Pharmacokinetics and efficacy of a direct switch from conventional depot to risperidone long-acting injection in Chinese patients with schizophrenic and schizoaffective disorders

Authors

  • Ying-Ching Lai md ,

    1. Department of Psychiatry, Cathay General Hospital,
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  • Ming-Chyi Huang md ,

    1. Department of Psychiatry, Taipei City Psychiatric Center, Taipei City Hospital,
    2. Department of Psychiatry, College of Medicine, Taipei Medical University,
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  • Chun-Hsin Chen md ,

    1. Department of Psychiatry, College of Medicine, Taipei Medical University,
    2. Department of Psychiatry, Taipei Medical University-Wan Fang Medical Center, Taipei, Taiwan and
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  • Chang-Jer Tsai md ,

    1. Department of Psychiatry, Taipei City Psychiatric Center, Taipei City Hospital,
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  • Chun-Hung Pan md ,

    1. Department of Psychiatry, Taipei City Psychiatric Center, Taipei City Hospital,
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  • Chih-Chiang Chiu md

    Corresponding author
    1. Department of Psychiatry, Taipei City Psychiatric Center, Taipei City Hospital,
    2. Department of Psychiatry, College of Medicine, Taipei Medical University,
    3. Department of Epidemiology, King's College London (Institute of Psychiatry), London, UK
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*Chih-Chiang Chiu, MD, Department of Psychiatry, Taipei City Psychiatric Center, Taipei City Hospital, No. 309, Sungde Road, Taipei 110, Taiwan. Email: eric.ccchiu@gmail.com

Abstract

Aims:  This 12-week open-label study was designed to investigate the pharmacokinetics and efficacy of a direct switch from a conventional depot to long-acting injectable risperidone in patients with schizophrenia and schizoaffective disorder.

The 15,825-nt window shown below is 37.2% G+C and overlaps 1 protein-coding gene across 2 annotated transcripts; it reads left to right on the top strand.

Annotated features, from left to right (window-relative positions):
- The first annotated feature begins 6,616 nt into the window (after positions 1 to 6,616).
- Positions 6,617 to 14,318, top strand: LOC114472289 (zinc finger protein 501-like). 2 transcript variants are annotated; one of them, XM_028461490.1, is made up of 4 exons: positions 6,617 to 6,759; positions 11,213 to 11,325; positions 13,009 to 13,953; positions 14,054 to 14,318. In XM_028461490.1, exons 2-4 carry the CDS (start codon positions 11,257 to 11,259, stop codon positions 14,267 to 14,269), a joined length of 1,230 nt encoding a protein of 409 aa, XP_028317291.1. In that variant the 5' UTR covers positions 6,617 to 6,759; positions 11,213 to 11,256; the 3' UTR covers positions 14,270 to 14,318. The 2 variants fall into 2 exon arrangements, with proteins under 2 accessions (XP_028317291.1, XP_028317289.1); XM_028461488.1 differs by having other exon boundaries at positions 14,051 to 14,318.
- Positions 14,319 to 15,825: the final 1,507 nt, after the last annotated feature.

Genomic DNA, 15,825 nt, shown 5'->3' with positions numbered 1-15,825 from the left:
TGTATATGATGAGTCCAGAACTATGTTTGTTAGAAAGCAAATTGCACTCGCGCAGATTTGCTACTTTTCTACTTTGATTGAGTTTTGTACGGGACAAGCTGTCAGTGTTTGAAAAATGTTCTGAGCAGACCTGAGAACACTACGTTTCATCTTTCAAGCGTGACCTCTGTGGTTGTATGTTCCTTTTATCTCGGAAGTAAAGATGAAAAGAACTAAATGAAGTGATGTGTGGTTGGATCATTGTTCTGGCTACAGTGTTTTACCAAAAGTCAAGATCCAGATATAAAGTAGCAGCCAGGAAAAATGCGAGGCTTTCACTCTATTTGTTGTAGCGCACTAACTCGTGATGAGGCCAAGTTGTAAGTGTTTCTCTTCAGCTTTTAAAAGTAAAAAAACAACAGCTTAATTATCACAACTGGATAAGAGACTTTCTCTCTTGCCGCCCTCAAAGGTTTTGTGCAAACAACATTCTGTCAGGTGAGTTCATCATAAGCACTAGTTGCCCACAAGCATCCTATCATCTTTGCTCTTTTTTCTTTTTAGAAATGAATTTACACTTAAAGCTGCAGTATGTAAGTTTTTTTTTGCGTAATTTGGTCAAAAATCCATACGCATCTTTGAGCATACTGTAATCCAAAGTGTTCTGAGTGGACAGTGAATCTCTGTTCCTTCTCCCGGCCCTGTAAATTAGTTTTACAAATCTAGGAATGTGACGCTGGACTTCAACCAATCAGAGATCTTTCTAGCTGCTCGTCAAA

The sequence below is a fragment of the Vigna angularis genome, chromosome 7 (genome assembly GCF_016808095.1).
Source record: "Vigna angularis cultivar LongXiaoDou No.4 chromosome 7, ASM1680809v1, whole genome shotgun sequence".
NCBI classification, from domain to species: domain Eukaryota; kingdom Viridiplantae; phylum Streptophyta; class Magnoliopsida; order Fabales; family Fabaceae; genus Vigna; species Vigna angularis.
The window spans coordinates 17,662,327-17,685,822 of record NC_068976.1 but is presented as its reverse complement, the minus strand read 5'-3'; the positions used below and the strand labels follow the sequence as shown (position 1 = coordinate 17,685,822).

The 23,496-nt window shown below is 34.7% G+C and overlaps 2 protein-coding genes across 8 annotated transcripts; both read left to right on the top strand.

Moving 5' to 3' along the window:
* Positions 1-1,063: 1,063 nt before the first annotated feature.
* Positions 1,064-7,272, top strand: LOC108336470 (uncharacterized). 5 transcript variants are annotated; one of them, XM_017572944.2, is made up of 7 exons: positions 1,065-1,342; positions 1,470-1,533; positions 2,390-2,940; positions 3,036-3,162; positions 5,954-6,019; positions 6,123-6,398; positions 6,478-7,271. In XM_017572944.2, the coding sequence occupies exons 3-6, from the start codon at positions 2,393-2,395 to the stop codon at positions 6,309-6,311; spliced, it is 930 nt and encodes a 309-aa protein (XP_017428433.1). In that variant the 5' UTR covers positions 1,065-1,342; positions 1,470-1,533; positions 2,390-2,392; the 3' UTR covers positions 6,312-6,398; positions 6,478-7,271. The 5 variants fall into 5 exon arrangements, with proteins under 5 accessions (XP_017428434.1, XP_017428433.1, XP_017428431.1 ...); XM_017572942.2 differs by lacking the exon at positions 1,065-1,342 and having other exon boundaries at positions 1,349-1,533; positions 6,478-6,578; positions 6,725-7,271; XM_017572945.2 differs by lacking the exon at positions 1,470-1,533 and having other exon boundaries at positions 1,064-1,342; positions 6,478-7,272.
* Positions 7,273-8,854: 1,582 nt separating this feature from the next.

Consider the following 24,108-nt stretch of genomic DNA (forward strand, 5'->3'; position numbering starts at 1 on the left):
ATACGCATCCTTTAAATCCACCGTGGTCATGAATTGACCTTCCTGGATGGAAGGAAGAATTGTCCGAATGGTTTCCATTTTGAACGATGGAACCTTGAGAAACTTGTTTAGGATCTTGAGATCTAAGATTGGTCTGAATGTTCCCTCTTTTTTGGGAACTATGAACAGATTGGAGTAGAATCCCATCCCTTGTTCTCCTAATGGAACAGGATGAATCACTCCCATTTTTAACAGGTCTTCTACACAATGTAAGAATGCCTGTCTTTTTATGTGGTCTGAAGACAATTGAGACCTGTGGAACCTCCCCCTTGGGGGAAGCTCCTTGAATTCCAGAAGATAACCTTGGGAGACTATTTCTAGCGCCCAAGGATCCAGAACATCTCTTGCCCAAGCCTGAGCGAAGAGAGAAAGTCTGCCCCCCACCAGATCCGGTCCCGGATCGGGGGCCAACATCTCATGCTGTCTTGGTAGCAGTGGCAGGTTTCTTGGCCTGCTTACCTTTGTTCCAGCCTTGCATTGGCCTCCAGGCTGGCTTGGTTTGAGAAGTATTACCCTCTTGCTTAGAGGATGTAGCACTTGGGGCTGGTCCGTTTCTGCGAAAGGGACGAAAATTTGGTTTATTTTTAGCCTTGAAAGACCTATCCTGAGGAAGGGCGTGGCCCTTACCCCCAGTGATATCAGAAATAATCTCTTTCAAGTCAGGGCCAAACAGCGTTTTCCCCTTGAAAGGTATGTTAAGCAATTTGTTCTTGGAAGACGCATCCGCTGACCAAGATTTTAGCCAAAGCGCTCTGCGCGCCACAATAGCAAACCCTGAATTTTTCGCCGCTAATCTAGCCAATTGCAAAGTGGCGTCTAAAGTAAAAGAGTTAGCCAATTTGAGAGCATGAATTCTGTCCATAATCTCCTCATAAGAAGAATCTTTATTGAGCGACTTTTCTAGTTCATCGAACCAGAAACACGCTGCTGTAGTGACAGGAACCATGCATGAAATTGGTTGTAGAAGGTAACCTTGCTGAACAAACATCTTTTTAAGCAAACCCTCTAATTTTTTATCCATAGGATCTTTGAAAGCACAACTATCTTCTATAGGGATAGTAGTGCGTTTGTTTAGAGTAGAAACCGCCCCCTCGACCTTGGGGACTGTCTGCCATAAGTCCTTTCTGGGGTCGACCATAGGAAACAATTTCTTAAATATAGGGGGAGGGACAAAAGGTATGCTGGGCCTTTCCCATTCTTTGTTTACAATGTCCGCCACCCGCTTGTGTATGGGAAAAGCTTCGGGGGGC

Methods:  Men or women from 18 to 65 years old with a diagnosis of schizophrenia or schizoaffective disorder were eligible for participation if they had been treated with conventional depot for at least 8 weeks before study entry. Intramuscular long-acting risperidone was administered starting from 25 mg, with the dose flexibly adjusted every two weeks for 12 weeks from week 4.

Results:  Of the 25 patients enrolled in this study, 21 completed at least one post-baseline assessment and were thus included in the analysis. The mean serum concentration of risperidone plus 9-hydroxyrisperidone was 29.1 ng/mL at the 12th week after switching, with an average injection dose of 31.25 mg long-acting risperidone every two weeks. The levels of active moiety of risperidone seemed to be higher in Chinese patients compared to those in Caucasian patients. Positive and Negative Syndrome Scale total scores (from 67.5 to 56.4; P = 0.002), scores for negative symptoms (P = 0.006) and general symptoms (P = 0.001) were improved significantly 12 weeks after the switch. Mean Extrapyramidal Symptom Rating Scale scores were improved significantly from 20.1 to 5.5 (P < 0.001). Significantly decreased levels of cholesterol and triglyceride were found at the 12th week. The levels of fasting glucose, low-density lipoprotein, high-density lipoprotein and bodyweight remained unchanged.

Conclusions:  These findings suggest that switching from conventional depot to long-acting risperidone is feasible with the advantage of symptom reduction and side-effect profile decrement.

PHARMACOLOGICAL TREATMENT IS a critical component in the long-term management of patients with schizophrenia.1 A previous study found that 82% of schizophrenic patients experience at least one relapse 5 years after the first break, and the relapse rate in unmedicated patients increases approximately 10% per month.2 Despite the demonstrated efficacy of antipsychotics, non-compliance is still a major reason for the high relapse rate among patients with schizophrenia. There are multiple factors that influence compliance, such as health belief models, comorbidities, social perceptions regarding psychiatric treatment, the doctor–patient relationship, and side-effect profiles.3